Were toiling upward in the night. “Home is the sailor, home from sea,” and “Under the bludgeonings of chance / My head is bloody, but unbowed” come from? (Longfellow’s “The Ladder of St. Augustine,” Stevenson’s “Requium,” and Henley’s “Invictus. “) Yet a pleasure just as keen comes from appreciating how a piece of music or a poem harmonizes its melodies. The longer we read a poem, the more perfected become its variations of those lines that live in our memory. “If Winter comes, can Spring be far behind? “, in this way, perfects what came before. The West Wind is the breath of personified Autumn.
When Shelley invokes this breath, “dirge” (21), and “voice” (41), he has in mind a fellow traveller, a “comrade” (49) like himself, no less a human being for being a season of the year, no less an individual than the “close bosom-friend” in Keats’ “To Autumn. ” Two other figures recur to Shelley in the Arno forest that day. The stormy cirrus clouds driven by the wind remind him of the “bright hair” and “locks” of “some fierce M? nad” (20-23). He imagines the wind waking a male and dreaming “blue Mediterranean” (29-30). Like Shelley the boy, these minor fellow travellers help humanize Autumn and his speaking power.
In the first section, Shelley characterizes him as “an enchanter” (3) and a charioteer (6) to make that personification vivid. Then, by repeatedly addressing the West Wind in the second person as “thou” and “thee,” Shelley works towards achieving his purpose, his “sore need” (52). That would identify himself, not just with the leaves of the forest, the wind’s victims, but as “One too like thee” (56), like Autumn, music maker, composer of “mighty harmonies. ” Shelley imagines himself first as Autumn’s lyre but, made bolder by the moment, claims the composer’s own voice with “Be thou me, impetuous one! (62). He associates himself with Autumn, the “enchanter,” in the phrase, “by the incantation of this verse” (65). “Ode to the West Wind,” in Shelley’s mind, possesses the wind’s own driving power at its close. Shelley’s overreaching is not quite done. The Autumn wind does not create, but only destroys and preserves. It drives ghosts and “Pestilence-stricken multitudes” (5), causes “Angels of rain and lightning” (18) to fall from heaven, releases “Black rain, and fire, and hail” (28), and brings fear to the oceans.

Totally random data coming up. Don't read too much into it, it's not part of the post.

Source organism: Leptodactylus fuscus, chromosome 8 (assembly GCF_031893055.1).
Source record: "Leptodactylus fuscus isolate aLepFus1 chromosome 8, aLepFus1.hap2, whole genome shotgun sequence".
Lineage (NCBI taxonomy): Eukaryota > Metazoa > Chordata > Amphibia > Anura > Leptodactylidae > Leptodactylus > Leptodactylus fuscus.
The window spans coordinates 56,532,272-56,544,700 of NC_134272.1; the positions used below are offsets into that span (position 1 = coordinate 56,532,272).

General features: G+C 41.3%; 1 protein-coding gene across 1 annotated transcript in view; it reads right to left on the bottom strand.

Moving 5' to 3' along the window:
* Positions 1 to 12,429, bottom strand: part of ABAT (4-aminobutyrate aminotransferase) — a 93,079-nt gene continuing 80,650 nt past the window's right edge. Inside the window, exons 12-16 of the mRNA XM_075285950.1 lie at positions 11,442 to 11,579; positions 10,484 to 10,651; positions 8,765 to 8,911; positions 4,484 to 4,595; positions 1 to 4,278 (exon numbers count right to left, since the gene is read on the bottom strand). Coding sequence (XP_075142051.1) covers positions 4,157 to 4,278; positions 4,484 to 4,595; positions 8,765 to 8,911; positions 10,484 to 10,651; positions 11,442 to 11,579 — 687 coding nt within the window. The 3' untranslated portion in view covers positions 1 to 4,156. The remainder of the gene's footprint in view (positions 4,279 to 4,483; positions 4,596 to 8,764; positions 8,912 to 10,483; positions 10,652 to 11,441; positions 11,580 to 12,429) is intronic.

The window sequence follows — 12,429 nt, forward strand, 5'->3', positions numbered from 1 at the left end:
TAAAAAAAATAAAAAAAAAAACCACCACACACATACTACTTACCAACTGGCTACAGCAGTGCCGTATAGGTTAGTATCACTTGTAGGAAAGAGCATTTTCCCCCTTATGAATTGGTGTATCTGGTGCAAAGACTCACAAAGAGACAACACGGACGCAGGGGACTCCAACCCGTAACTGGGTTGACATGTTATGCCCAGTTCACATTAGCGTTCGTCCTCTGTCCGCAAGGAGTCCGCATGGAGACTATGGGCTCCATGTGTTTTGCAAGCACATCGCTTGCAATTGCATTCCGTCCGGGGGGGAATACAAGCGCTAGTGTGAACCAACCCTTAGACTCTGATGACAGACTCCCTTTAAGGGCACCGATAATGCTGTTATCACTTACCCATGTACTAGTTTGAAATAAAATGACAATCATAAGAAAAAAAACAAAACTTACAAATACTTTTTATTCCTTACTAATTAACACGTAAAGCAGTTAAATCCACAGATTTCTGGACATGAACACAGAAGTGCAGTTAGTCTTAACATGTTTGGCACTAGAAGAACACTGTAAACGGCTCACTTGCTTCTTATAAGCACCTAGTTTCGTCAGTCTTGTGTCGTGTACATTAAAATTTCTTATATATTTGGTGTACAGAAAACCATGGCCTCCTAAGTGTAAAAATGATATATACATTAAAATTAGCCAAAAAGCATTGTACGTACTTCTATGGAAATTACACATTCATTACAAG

It is not enough to be “a wave, a leaf, a cloud,” at the mercy of Autumn’s means in the “dying year” (24). The last stanza disregards Autumn and its successor season, Winter, for the last of the poem’s characters, Autumn’s “azure sister of the spring” (9). Shelley anticipates that spring will “blow / Her clarion” (8-10) for a good reason. At the most poignant moment of recognition of the poem, in the last two lines we all remember and do not know why, Spring’s life-giving clarion becomes “The trumpet of a